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Lockheed can proceed with U.S. radar work in absence of Raytheon protest

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[June 18, 2014]  WASHINGTON (Reuters) - Lockheed Martin Corp got good news on Tuesday when Raytheon Co failed to protest the award of a $915 million contract to Lockheed in time to block automatically the company's work on a new ground-based radar.

Raytheon has missed the federal deadline to file a protest with the Government Accountability Office that would have triggered an automatic stop-work order on the contract, according to sources familiar with federal law and the timing of an Air Force briefing on the contract.

The U.S. Air Force awarded the space-tracking Space Fence contract to Lockheed on June 2. Raytheon and Lockheed both declined comment.

Ralph White, GAO's managing associate general counsel for procurement law, said the congressional agency had not received a protest about the contract from Raytheon as of late Tuesday.

Air Force spokesman Major Eric Badger said Raytheon was briefed about the contract award on June 9 but had no additional comment.
 


The Air Force chose Lockheed to develop a ground-based radar that will track about 200,000 pieces of old satellites and other space junk. Including options the deal is estimated to be worth just under $2 billion.

Under federal law, contractors seeking to halt work on a contested program must file a protest within 10 days of the contract award, or five days after a mandatory briefing by the awarding agency.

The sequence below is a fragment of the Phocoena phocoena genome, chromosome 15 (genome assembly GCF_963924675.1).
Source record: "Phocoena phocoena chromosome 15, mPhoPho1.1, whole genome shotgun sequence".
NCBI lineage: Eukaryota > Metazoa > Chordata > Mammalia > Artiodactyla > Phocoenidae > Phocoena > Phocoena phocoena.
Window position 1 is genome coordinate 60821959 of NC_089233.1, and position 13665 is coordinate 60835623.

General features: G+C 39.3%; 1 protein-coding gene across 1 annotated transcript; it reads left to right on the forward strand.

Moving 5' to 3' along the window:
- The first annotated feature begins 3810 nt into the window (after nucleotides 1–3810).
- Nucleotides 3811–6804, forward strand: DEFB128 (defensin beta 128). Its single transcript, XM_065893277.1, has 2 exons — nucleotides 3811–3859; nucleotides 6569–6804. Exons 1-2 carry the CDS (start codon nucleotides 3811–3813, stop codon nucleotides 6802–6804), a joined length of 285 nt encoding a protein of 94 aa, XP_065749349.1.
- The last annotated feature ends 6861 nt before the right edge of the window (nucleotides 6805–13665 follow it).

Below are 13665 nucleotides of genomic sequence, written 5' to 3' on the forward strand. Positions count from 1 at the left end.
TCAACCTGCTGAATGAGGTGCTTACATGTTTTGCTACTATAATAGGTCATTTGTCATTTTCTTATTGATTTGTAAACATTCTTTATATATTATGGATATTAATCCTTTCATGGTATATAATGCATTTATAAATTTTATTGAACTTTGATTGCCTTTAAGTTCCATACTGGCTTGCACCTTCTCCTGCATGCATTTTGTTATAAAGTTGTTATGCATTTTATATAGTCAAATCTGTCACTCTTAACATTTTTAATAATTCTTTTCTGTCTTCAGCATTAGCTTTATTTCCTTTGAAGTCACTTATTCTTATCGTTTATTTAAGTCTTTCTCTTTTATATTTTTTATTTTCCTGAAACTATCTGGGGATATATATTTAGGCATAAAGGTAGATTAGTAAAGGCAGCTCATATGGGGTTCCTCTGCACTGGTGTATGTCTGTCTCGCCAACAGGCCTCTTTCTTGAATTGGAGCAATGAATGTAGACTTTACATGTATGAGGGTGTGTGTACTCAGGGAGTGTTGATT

Raytheon still has until Thursday to protest the contract award, 10 days after its Air Force briefing, but that would not necessarily halt work on the program. Companies generally file within the earlier timeframe, the sources said.

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The company could also file a claim with the agency directly or with the Court of Federal Claims.

Raytheon won a separate contract on June 2 to build the terminals for highly-secure military satellites that enable the U.S. president to communicate during a nuclear war, a contract once held by Boeing Co.

Boeing spokesman Richard Esposito on Tuesday said his company had decided not to protest the decision following a debrief by the Air Force.

(Reporting by Andrea Shalal; Editing by Cynthia Osterman)

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